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Neuropsychological and psychiatric outcomes in encephalitis: A multi-centre case-control study

Neuropsychological and psychiatric outcomes in encephalitis: A multi-centre case-control study | AntiNMDA | Scoop.it
Objectives Our aim was to compare neuropsychological and psychiatric outcomes across three encephalitis aetiological groups: Herpes simplex virus (HSV), other infections or autoimmune causes (Other), and encephalitis of unknown cause (Unknown).
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Cells | Special Issue : Novel Insights on Cerebrospinal Fluid Research

Cells | Special Issue : Novel Insights on Cerebrospinal Fluid Research | AntiNMDA | Scoop.it
Cells, an international, peer-reviewed Open Access journal.
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Society Prize Winners

Society Prize Winners | AntiNMDA | Scoop.it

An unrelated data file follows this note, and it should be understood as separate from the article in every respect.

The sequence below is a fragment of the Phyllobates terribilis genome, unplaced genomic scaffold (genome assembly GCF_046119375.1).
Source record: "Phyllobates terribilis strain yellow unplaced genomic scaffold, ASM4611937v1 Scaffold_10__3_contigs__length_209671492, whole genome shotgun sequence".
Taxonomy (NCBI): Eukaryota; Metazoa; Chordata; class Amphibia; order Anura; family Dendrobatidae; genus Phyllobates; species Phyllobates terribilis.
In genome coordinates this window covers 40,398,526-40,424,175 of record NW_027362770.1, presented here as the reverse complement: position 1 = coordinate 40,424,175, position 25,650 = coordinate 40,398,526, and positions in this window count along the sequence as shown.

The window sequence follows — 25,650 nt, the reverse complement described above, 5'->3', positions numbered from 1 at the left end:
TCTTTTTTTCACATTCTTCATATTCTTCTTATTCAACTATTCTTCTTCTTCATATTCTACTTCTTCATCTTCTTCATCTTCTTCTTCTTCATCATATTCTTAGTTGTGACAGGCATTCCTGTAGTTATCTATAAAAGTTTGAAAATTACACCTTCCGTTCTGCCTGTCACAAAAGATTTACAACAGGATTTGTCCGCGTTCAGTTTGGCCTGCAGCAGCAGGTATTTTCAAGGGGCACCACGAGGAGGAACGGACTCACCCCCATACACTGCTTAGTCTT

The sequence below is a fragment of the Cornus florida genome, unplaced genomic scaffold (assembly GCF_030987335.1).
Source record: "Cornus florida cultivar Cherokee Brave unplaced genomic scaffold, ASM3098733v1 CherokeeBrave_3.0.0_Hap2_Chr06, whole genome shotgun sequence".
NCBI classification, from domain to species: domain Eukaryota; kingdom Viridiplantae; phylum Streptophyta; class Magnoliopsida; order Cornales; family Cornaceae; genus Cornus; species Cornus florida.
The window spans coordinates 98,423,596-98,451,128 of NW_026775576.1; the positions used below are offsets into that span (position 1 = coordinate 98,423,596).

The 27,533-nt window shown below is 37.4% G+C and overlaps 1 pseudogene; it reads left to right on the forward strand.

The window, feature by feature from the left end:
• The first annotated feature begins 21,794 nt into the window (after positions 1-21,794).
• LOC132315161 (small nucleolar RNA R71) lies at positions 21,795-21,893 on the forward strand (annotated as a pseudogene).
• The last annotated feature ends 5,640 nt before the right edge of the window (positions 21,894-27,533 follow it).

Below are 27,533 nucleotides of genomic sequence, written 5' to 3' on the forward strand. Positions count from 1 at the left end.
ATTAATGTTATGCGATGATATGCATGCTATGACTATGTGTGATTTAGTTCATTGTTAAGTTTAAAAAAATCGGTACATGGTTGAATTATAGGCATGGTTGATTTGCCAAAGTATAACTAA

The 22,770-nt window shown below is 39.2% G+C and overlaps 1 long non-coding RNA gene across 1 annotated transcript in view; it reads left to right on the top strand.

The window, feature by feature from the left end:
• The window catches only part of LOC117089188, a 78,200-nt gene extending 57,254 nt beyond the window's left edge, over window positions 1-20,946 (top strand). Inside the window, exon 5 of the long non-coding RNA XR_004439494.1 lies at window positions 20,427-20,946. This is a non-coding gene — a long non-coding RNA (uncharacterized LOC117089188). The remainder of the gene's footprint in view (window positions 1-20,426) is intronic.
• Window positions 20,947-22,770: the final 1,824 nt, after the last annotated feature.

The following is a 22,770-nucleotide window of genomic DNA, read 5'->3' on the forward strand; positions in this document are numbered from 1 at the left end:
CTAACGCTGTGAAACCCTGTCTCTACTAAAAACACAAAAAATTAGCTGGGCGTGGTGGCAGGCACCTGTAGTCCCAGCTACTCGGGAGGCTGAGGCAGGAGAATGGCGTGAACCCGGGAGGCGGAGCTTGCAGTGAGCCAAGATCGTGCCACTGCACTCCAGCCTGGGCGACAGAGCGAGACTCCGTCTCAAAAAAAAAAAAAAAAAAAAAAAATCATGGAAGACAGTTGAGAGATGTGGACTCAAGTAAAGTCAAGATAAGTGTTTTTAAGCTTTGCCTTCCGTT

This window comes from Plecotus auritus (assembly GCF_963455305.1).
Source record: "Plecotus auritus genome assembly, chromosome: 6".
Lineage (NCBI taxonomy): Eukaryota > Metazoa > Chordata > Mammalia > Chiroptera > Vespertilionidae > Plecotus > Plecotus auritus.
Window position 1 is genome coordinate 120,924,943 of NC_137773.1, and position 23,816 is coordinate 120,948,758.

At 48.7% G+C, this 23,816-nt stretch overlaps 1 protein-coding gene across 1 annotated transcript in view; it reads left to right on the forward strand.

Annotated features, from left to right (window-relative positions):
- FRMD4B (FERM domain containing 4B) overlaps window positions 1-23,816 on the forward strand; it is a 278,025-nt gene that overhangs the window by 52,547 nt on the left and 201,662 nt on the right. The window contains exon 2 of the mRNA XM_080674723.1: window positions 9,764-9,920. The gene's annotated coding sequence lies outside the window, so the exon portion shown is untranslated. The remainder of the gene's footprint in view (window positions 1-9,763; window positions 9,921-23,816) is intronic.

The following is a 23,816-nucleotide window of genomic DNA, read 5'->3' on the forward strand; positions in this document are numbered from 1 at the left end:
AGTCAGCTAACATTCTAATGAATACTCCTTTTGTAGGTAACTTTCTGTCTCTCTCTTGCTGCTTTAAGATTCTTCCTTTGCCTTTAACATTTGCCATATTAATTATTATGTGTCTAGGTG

Society Prize Winners 2020   We are pleased to announce the 2020 Society Prize Winners CNS – Francis McNaughton Memorial Prize  -  Houssein Salem Abdou “Identification of predictors of response to Erenumab in episodic and chronic migraine in a cohort of patients: a preliminary analysis”   CNS – Andre Barbeau Memorial Prize  -  David Pellerin “A Novel Recessive TNNT1 Congenital Core-Rod Myopathy in French Canadians” CACN – The President’s Prize  -  Aris Hadjinicolaou “Nutrition in the first two weeks of life, neonatal brain growth and cognitive outcomes in children born very preterm” CSCN – Herbert Jasper Prize  -  Ana Suller Marti “Vagus Nerve Stimulation in patients with therapy resistant generalized epilepsy” CNSS – K.G. McKenzie Memorial Prize for Clinical Neuroscience Research  -  Mark MacLean “Does gender equality exist in the surgical management of degenerative lumbar disease?” CNSS – K.G. McKenzie Memorial Prize for Basic Neuroscience Research  -  Albert Isaacs “Activated gene pathways in post-infectious hydrocephalus (PIH): Proteogenomics and PIH expressome”   Supplementary Society Prize Winners CNS – Anti-NMDA Receptor Encephalitis Foundation Prize - Adrian Budhram “Use of diffusion-weighted imaging to distinguish seizure-related change from limbic encephalitis” CNSS has awarded two Second Place Prizes for the following submissions: CNSS – K.G. McKenzie Memorial Prize for Clinical Neuroscience Research – 2nd Prize - Jonathan Chainey “Action-related fixation in microsuturing, a new gaze behaviour metric to differentiate the level of expertise” CNSS – K.G. McKenzie Memorial Prize for Basic Neuroscience Research – 2nd Prize – Michelle Kameda-Smith “Musashi-1 is a master regulator of aberrant translation in Group 3 medulloblastoma”